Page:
Sales tax growth stunted in Steamboat’s cone zones
Steamboat Springs — A new sales tax report from the city of Steamboat Springs suggests the major Yampa Street and Central Park Drive construction projects kept some sales away from businesses that were stuck behind cone zones this summer.
But the impact from the noise, dust and barricades was not as great on the city’s sales tax coffers as city officials had feared.
The overall sales tax revenue collected from Central Park Plaza came in flat during April, May and June, despite the fact that overall collections in the city were up about 6 percent during the same period.
Finance Director Kim Weber said Monday the city received about $3,900 less in sales tax revenue from Central Park Plaza businesses than it did during the same three months last year.
That means the Central Park businesses, collectively, did about $97,500 less in sales during the months the road work was occurring, compared to the same months last year, when they were free of a cone zone.
Central Park Plaza posted 19.68 million in taxable sales in April, May and June.
On Yampa Street, overall sales tax collections rose 4.6 percent in May and June, despite the construction.
Collections were up 4.1 percent at Yampa Street businesses between Sixth and Eighth streets.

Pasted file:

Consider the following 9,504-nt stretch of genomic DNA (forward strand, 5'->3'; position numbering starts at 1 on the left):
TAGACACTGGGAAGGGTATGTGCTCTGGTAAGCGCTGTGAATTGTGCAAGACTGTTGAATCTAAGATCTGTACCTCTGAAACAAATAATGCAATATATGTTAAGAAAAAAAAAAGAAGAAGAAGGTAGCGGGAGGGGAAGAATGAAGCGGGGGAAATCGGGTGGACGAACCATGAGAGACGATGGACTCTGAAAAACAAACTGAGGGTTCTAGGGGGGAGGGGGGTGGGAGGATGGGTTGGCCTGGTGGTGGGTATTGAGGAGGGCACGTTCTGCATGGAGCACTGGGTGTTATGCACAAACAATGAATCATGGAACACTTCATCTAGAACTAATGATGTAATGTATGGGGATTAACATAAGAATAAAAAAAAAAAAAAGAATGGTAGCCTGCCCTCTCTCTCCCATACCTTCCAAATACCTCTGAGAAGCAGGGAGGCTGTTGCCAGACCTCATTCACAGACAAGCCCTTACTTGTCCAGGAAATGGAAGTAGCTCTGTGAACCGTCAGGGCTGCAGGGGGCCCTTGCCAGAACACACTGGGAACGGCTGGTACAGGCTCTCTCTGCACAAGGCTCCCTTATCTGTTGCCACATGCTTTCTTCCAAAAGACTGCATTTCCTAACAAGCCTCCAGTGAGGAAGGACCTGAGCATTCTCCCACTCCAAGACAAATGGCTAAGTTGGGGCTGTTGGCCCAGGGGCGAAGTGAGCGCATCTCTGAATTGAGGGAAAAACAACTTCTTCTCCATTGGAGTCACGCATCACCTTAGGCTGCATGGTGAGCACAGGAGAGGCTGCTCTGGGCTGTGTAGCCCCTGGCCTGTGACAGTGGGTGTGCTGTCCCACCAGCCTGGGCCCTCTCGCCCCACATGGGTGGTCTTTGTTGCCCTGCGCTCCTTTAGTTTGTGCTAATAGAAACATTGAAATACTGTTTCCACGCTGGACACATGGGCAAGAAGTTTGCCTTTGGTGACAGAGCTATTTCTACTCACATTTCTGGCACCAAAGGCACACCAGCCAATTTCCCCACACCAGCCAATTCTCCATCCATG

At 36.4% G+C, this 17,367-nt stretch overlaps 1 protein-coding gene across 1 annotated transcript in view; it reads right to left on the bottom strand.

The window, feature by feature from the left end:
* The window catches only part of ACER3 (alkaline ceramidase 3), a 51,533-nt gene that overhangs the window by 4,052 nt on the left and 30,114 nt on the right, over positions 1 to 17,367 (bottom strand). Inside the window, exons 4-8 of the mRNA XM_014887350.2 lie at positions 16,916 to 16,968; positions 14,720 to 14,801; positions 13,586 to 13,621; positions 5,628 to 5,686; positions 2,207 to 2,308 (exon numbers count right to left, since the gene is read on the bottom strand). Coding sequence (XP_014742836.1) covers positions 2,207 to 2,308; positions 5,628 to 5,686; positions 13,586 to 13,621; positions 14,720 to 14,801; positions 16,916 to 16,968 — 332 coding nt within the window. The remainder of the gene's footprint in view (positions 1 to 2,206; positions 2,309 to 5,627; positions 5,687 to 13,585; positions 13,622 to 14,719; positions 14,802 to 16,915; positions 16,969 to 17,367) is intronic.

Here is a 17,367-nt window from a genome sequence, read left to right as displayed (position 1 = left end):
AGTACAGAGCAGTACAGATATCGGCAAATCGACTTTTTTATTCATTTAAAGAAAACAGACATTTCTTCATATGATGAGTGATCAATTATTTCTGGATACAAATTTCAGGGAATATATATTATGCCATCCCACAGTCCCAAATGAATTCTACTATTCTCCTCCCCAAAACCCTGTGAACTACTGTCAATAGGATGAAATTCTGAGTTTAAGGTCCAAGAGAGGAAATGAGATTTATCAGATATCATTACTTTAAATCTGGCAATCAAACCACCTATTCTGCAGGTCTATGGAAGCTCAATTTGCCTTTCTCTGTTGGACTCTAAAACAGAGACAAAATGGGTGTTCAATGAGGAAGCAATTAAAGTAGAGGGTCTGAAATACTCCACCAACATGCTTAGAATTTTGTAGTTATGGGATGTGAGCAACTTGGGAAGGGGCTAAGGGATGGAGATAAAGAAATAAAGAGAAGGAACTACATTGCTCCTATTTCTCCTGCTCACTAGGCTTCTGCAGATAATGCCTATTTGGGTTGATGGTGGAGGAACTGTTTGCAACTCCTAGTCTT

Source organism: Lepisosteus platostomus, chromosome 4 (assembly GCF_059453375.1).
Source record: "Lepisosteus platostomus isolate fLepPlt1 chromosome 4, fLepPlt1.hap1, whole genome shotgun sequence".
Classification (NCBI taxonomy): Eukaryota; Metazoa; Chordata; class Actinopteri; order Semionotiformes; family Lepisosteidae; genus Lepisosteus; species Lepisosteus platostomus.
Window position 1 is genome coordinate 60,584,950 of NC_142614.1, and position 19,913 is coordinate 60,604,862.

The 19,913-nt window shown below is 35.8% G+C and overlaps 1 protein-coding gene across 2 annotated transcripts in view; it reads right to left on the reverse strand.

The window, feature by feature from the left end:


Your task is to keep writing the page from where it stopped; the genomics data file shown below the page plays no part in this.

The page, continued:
Weber acknowledged the sales tax data shows the businesses likely did not see the sales volume they would have had there been no construction.
But she added it could have been worse.
I’m pleasantly surprised that the sales tax impact hasn’t been as great as it was suspected it would be,” Weber said. “However, I understand there have been impacts to businesses, and I’m sympathetic with that.”
The targeted sales tax report from Weber gives the public its first glimpse into the impact of the construction, outside anecdotal reports from business owners, which have varied wildly.
On Yampa Street, some business owners — such as Pete Van De Carr, of Backdoor Sports — have been reporting record sales, despite the construction.
Others have reported the noise, dust and barricades have obliterated lunch sales and had other negative impacts.
The sales tax report doesn’t answer all the questions about the construction’s impact.
For example, it isn’t clear how much of the sales tax revenue lost at Central Park Plaza and Yampa Street was absorbed by the city at other businesses outside work areas.
It also doesn’t assign a cost to the two-week delay on the Central Park project that was caused by the city failing to secure the necessary easements for the road work.
The city did take steps to mitigate the impact of the road work on Yampa Street.
The aid included signage directing people around the cone zone to businesses on Yampa Street and a city-funded advertising campaign promoting Yampa Street businesses.
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